Recently, one of my students asked me how long I’ve been teaching theology. “Ten years,” I said. And as I walked back to my office and sat down at my desk, a question hovered in my head: What have I left my students with after a decade? In my self-centeredness, I had assumed I was the one bestowing the gift of knowledge to my students. But in truth, one of the best things I have done is send my students into modern ministry’s stormy seas with time-tested wisdom from an experienced crew from church history. The longer I teach, the more I resonate with C. S. Lewis’s admonition, “The task of the modern educator is not to cut down jungles but to irrigate deserts.” And yet there remains notable deserts in the world of seminary education, particularly when it comes to incorporating large swaths of Christianity’s Great Tradition.

The rest of the essay gives an apologetic for retrieval in the spirit of C.S. Lewis, though not to forget G.K. Chesterton who said, “Tradition refuses to submit to the small and arrogant oligarchy of those who merely happen to be walking about.”

In that essay I also share some great news: Crossway plans to publish a multivolume set called Thomas Aquinas for Protestants—edited by me and my friend Craig Carter, with individual volumes by J.V. Fesko, David Sytsma, and Carl Trueman as well. As I say, “we’re not looking to enshrine Aquinas or any other thinker. Rather, we will listen critically but with humility as Aquinas unveils timeless, transcendental insights that serve to recover the eternal goodness, truth, and beauty of God in our disenchanted world.” We will be following in the footsteps of those Reformed Scholastics before us, from Peter Martyr Vermigli to Francis Turretin to John Owen.

As I think about the ways my Systematic Theology will embody classical theology, the beauty of classical theology has weighed heavy on my mind. In light of our participation in the Creator, classical theology is like a tapestry weaving many threads into one, including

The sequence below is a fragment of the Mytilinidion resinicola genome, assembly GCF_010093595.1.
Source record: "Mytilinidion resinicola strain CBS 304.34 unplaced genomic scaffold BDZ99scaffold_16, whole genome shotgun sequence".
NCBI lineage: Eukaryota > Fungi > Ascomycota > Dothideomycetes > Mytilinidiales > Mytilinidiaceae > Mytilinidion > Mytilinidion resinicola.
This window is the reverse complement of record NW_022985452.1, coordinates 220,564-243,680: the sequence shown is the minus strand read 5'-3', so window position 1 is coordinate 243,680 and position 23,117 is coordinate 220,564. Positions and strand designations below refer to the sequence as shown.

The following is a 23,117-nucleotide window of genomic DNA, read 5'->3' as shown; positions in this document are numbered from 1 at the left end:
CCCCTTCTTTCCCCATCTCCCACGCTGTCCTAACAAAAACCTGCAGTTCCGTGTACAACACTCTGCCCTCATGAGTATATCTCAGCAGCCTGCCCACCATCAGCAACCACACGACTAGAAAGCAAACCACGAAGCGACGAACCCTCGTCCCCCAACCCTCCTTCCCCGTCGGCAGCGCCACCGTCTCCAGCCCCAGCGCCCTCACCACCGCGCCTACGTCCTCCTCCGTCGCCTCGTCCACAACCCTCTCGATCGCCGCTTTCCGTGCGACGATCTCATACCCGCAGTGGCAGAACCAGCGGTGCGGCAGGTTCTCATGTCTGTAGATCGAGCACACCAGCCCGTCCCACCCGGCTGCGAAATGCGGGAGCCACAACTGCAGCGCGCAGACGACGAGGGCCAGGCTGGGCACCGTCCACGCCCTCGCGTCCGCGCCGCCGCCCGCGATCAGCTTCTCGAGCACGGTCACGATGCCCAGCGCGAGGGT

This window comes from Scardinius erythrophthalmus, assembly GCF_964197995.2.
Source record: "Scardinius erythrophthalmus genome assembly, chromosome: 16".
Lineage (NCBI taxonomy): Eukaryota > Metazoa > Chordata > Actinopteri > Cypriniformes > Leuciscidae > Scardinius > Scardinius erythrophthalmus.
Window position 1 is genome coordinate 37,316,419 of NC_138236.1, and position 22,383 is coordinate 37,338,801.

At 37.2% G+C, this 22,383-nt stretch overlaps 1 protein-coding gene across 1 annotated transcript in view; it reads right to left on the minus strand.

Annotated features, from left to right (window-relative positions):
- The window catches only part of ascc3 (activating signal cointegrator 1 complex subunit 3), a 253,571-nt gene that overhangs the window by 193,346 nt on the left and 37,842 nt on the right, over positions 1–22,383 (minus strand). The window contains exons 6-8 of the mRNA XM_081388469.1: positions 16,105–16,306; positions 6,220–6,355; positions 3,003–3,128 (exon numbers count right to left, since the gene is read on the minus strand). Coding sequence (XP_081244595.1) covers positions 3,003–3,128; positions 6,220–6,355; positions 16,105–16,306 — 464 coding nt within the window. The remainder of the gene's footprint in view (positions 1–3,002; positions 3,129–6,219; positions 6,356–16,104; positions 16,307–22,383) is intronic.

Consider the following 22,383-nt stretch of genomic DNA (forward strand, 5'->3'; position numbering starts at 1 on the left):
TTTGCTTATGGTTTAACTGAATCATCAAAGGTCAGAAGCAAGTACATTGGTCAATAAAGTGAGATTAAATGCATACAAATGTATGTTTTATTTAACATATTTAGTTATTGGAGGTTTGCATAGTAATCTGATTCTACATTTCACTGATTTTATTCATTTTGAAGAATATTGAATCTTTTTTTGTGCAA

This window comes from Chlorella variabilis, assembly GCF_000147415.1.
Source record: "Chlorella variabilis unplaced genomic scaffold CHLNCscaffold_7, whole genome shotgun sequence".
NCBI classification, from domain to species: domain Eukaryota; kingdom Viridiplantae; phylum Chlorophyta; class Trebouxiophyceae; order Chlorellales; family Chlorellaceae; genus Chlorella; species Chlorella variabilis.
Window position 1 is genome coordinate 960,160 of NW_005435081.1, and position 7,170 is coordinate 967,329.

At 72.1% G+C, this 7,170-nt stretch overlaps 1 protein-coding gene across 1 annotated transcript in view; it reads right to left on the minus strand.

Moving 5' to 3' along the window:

classical theism

classical biblical interpretation

classical philosophy

classical apologetics

classical spirituality

I don’t think I will be able to give a full account of each in my systematic, but I do want to model how classical theology weaves each thread into the fabric of the Christian faith as a whole.

By way of update, some of you know that I not only teach theology at MBTS but I’m a pastor at Emmaus Church in KC. Last Sunday I preached on Acts 17—Paul in Athens on Mars Hill. This sermon gave me the opportunity to weave some of those threads mentioned above. I especially enjoyed the way Paul critically appropriates Greek Philosophy to reveal their participation in the true and living God, the Creator to whom they are accountable, the one in whom we live and move and have our being. At the end I laid out several strategies for our mission as a church on the Mars Hills of our day. Next week I preach in chapel at MBTS, and I will be spending this week in preparation. Question is, what text and doctrine to preach on? I decided on 1 Samuel 15 and that perplexing statement, “God was sorry he had made Saul king.” I took this opportunity to define divine impassibility and explain why impassibility springs from the text and is so essential to the classical doctrine of God and even our confidence in the gospel of Jesus Christ.

Matthew Barrett

Matthew Barrett is the editor-in-chief of Credo Magazine, director of the Center for Classical Theology, and host of the Credo podcast. He is associate professor of Christian theology at Midwestern Baptist Theological Seminary, and the author of several books, including Simply Trinity: The Unmanipulated Father, Son, and Holy Spirit, which won the Christianity Today Book of the Year Award in Theology/Ethics. He is writing a Systematic Theology with Baker Academic.